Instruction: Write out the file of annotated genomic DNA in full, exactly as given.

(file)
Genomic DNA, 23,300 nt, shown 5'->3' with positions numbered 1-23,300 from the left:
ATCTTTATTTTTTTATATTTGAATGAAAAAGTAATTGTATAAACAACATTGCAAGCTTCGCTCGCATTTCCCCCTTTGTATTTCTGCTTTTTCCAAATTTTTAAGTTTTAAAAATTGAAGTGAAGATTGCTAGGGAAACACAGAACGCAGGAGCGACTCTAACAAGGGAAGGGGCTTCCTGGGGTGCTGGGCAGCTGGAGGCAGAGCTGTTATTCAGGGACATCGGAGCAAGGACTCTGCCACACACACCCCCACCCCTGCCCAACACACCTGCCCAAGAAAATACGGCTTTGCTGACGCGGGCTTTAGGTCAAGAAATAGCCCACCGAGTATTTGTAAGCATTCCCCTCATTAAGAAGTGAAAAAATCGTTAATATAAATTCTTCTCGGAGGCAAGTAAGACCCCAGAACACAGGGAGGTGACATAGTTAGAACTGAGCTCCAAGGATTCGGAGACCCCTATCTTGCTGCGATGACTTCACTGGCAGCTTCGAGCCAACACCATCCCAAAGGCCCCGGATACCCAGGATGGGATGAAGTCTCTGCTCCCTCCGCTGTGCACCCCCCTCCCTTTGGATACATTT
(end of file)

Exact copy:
Genomic DNA, 23,300 nt, shown 5'->3' with positions numbered 1-23,300 from the left:
ATCTTTATTTTTTTATATTTGAATGAAAAAGTAATTGTATAAACAACATTGCAAGCTTCGCTCGCATTTCCCCCTTTGTATTTCTGCTTTTTCCAAATTTTTAAGTTTTAAAAATTGAAGTGAAGATTGCTAGGGAAACACAGAACGCAGGAGCGACTCTAACAAGGGAAGGGGCTTCCTGGGGTGCTGGGCAGCTGGAGGCAGAGCTGTTATTCAGGGACATCGGAGCAAGGACTCTGCCACACACACCCCCACCCCTGCCCAACACACCTGCCCAAGAAAATACGGCTTTGCTGACGCGGGCTTTAGGTCAAGAAATAGCCCACCGAGTATTTGTAAGCATTCCCCTCATTAAGAAGTGAAAAAATCGTTAATATAAATTCTTCTCGGAGGCAAGTAAGACCCCAGAACACAGGGAGGTGACATAGTTAGAACTGAGCTCCAAGGATTCGGAGACCCCTATCTTGCTGCGATGACTTCACTGGCAGCTTCGAGCCAACACCATCCCAAAGGCCCCGGATACCCAGGATGGGATGAAGTCTCTGCTCCCTCCGCTGTGCACCCCCCTCCCTTTGGATACATTT